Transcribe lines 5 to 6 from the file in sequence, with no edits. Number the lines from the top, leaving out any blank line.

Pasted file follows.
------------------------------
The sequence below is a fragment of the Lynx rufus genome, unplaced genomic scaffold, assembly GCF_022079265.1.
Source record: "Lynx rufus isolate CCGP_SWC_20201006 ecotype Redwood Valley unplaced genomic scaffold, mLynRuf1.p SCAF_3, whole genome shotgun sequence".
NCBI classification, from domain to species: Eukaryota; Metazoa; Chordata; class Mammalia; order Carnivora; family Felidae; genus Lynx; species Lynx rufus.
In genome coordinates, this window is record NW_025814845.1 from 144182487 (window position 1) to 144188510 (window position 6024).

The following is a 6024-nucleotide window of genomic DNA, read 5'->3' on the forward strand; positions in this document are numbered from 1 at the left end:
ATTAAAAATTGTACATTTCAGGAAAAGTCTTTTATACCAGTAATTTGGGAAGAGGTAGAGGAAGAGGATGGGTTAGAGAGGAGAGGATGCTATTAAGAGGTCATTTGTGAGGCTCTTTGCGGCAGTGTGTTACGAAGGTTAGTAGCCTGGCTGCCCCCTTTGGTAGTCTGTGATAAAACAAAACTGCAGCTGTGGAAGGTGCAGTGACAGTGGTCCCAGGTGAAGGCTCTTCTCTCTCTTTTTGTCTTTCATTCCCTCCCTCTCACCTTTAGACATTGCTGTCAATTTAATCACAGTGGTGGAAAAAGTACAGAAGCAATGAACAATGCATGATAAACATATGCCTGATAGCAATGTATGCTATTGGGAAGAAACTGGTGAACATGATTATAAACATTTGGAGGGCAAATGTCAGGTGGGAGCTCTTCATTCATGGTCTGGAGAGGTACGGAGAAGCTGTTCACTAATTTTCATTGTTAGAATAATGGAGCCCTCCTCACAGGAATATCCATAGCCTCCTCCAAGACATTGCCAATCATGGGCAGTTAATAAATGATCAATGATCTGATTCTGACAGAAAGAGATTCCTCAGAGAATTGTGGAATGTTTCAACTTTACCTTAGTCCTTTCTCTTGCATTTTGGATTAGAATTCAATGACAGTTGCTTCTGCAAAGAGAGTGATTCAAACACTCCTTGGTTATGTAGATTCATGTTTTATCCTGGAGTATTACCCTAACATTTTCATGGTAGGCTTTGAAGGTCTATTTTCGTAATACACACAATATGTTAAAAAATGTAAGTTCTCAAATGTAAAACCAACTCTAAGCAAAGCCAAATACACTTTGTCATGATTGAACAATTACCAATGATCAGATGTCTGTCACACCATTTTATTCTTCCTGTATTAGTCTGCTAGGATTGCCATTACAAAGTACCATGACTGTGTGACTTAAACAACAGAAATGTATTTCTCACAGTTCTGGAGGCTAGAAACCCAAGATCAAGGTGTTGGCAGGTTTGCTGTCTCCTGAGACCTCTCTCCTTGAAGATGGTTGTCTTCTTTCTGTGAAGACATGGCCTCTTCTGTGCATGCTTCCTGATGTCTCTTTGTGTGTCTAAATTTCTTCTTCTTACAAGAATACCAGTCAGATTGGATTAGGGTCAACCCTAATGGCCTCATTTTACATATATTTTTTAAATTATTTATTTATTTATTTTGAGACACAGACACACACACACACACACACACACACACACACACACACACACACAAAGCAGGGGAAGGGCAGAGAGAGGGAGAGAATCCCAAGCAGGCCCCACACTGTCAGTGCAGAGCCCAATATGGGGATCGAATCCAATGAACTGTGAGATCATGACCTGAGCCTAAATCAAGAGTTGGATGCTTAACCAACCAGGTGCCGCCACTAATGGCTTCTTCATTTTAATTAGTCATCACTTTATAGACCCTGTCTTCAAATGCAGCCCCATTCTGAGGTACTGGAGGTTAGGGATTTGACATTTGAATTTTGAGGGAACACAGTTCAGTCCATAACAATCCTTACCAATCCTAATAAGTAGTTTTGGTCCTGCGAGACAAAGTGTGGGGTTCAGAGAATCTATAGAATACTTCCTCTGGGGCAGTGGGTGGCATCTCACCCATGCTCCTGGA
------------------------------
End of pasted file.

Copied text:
The following is a 6024-nucleotide window of genomic DNA, read 5'->3' on the forward strand; positions in this document are numbered from 1 at the left end:
ATTAAAAATTGTACATTTCAGGAAAAGTCTTTTATACCAGTAATTTGGGAAGAGGTAGAGGAAGAGGATGGGTTAGAGAGGAGAGGATGCTATTAAGAGGTCATTTGTGAGGCTCTTTGCGGCAGTGTGTTACGAAGGTTAGTAGCCTGGCTGCCCCCTTTGGTAGTCTGTGATAAAACAAAACTGCAGCTGTGGAAGGTGCAGTGACAGTGGTCCCAGGTGAAGGCTCTTCTCTCTCTTTTTGTCTTTCATTCCCTCCCTCTCACCTTTAGACATTGCTGTCAATTTAATCACAGTGGTGGAAAAAGTACAGAAGCAATGAACAATGCATGATAAACATATGCCTGATAGCAATGTATGCTATTGGGAAGAAACTGGTGAACATGATTATAAACATTTGGAGGGCAAATGTCAGGTGGGAGCTCTTCATTCATGGTCTGGAGAGGTACGGAGAAGCTGTTCACTAATTTTCATTGTTAGAATAATGGAGCCCTCCTCACAGGAATATCCATAGCCTCCTCCAAGACATTGCCAATCATGGGCAGTTAATAAATGATCAATGATCTGATTCTGACAGAAAGAGATTCCTCAGAGAATTGTGGAATGTTTCAACTTTACCTTAGTCCTTTCTCTTGCATTTTGGATTAGAATTCAATGACAGTTGCTTCTGCAAAGAGAGTGATTCAAACACTCCTTGGTTATGTAGATTCATGTTTTATCCTGGAGTATTACCCTAACATTTTCATGGTAGGCTTTGAAGGTCTATTTTCGTAATACACACAATATGTTAAAAAATGTAAGTTCTCAAATGTAAAACCAACTCTAAGCAAAGCCAAATACACTTTGTCATGATTGAACAATTACCAATGATCAGATGTCTGTCACACCATTTTATTCTTCCTGTATTAGTCTGCTAGGATTGCCATTACAAAGTACCATGACTGTGTGACTTAAACAACAGAAATGTATTTCTCACAGTTCTGGAGGCTAGAAACCCAAGATCAAGGTGTTGGCAGGTTTGCTGTCTCCTGAGACCTCTCTCCTTGAAGATGGTTGTCTTCTTTCTGTGAAGACATGGCCTCTTCTGTGCATGCTTCCTGATGTCTCTTTGTGTGTCTAAATTTCTTCTTCTTACAAGAATACCAGTCAGATTGGATTAGGGTCAACCCTAATGGCCTCATTTTACATATATTTTTTAAATTATTTATTTATTTATTTTGAGACACAGACACACACACACACACACACACACACACACACACACACACACACAAAGCAGGGGAAGGGCAGAGAGAGGGAGAGAATCCCAAGCAGGCCCCACACTGTCAGTGCAGAGCCCAATATGGGGATCGAATCCAATGAACTGTGAGATCATGACCTGAGCCTAAATCAAGAGTTGGATGCTTAACCAACCAGGTGCCGCCACTAATGGCTTCTTCATTTTAATTAGTCATCACTTTATAGACCCTGTCTTCAAATGCAGCCCCATTCTGAGGTACTGGAGGTTAGGGATTTGACATTTGAATTTTGAGGGAACACAGTTCAGTCCATAACAATCCTTACCAATCCTAATAAGTAGTTTTGGTCCTGCGAGACAAAGTGTGGGGTTCAGAGAATCTATAGAATACTTCCTCTGGGGCAGTGGGTGGCATCTCACCCATGCTCCTGGA